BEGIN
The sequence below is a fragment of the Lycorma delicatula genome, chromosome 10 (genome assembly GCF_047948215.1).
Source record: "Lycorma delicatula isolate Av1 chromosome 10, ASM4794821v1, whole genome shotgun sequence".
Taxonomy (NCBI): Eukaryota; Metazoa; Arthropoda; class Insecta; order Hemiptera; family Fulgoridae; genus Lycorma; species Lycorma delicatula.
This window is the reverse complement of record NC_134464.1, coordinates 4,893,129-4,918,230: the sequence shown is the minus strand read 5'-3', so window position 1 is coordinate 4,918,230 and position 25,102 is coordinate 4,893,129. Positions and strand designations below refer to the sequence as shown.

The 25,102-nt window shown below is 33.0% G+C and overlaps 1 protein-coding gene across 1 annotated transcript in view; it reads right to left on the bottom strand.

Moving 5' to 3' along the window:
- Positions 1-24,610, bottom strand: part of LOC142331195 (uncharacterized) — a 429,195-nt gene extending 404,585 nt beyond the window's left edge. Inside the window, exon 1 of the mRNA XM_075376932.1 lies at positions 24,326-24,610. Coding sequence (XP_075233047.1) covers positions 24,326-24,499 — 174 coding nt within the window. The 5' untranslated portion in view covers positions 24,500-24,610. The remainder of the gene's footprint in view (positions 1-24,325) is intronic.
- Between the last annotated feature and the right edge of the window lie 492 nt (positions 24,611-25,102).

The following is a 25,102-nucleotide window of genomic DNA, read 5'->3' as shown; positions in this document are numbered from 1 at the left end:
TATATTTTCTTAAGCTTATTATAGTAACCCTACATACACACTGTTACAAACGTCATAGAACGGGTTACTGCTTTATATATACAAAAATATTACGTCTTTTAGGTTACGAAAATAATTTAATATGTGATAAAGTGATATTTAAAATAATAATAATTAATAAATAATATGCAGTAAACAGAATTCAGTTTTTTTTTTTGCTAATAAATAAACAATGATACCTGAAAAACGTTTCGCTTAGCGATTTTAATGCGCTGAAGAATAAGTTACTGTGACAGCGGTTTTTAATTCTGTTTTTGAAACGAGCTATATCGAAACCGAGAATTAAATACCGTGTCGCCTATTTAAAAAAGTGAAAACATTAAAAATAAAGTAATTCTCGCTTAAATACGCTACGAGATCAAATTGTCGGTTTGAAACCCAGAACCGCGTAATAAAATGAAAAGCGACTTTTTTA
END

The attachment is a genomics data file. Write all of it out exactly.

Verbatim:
The sequence below is a fragment of the Lycorma delicatula genome, chromosome 10 (genome assembly GCF_047948215.1).
Source record: "Lycorma delicatula isolate Av1 chromosome 10, ASM4794821v1, whole genome shotgun sequence".
Taxonomy (NCBI): Eukaryota; Metazoa; Arthropoda; class Insecta; order Hemiptera; family Fulgoridae; genus Lycorma; species Lycorma delicatula.
This window is the reverse complement of record NC_134464.1, coordinates 4,893,129-4,918,230: the sequence shown is the minus strand read 5'-3', so window position 1 is coordinate 4,918,230 and position 25,102 is coordinate 4,893,129. Positions and strand designations below refer to the sequence as shown.

The 25,102-nt window shown below is 33.0% G+C and overlaps 1 protein-coding gene across 1 annotated transcript in view; it reads right to left on the bottom strand.

Moving 5' to 3' along the window:
- Positions 1-24,610, bottom strand: part of LOC142331195 (uncharacterized) — a 429,195-nt gene extending 404,585 nt beyond the window's left edge. Inside the window, exon 1 of the mRNA XM_075376932.1 lies at positions 24,326-24,610. Coding sequence (XP_075233047.1) covers positions 24,326-24,499 — 174 coding nt within the window. The 5' untranslated portion in view covers positions 24,500-24,610. The remainder of the gene's footprint in view (positions 1-24,325) is intronic.
- Between the last annotated feature and the right edge of the window lie 492 nt (positions 24,611-25,102).

The following is a 25,102-nucleotide window of genomic DNA, read 5'->3' as shown; positions in this document are numbered from 1 at the left end:
TATATTTTCTTAAGCTTATTATAGTAACCCTACATACACACTGTTACAAACGTCATAGAACGGGTTACTGCTTTATATATACAAAAATATTACGTCTTTTAGGTTACGAAAATAATTTAATATGTGATAAAGTGATATTTAAAATAATAATAATTAATAAATAATATGCAGTAAACAGAATTCAGTTTTTTTTTTTGCTAATAAATAAACAATGATACCTGAAAAACGTTTCGCTTAGCGATTTTAATGCGCTGAAGAATAAGTTACTGTGACAGCGGTTTTTAATTCTGTTTTTGAAACGAGCTATATCGAAACCGAGAATTAAATACCGTGTCGCCTATTTAAAAAAGTGAAAACATTAAAAATAAAGTAATTCTCGCTTAAATACGCTACGAGATCAAATTGTCGGTTTGAAACCCAGAACCGCGTAATAAAATGAAAAGCGACTTTTTTA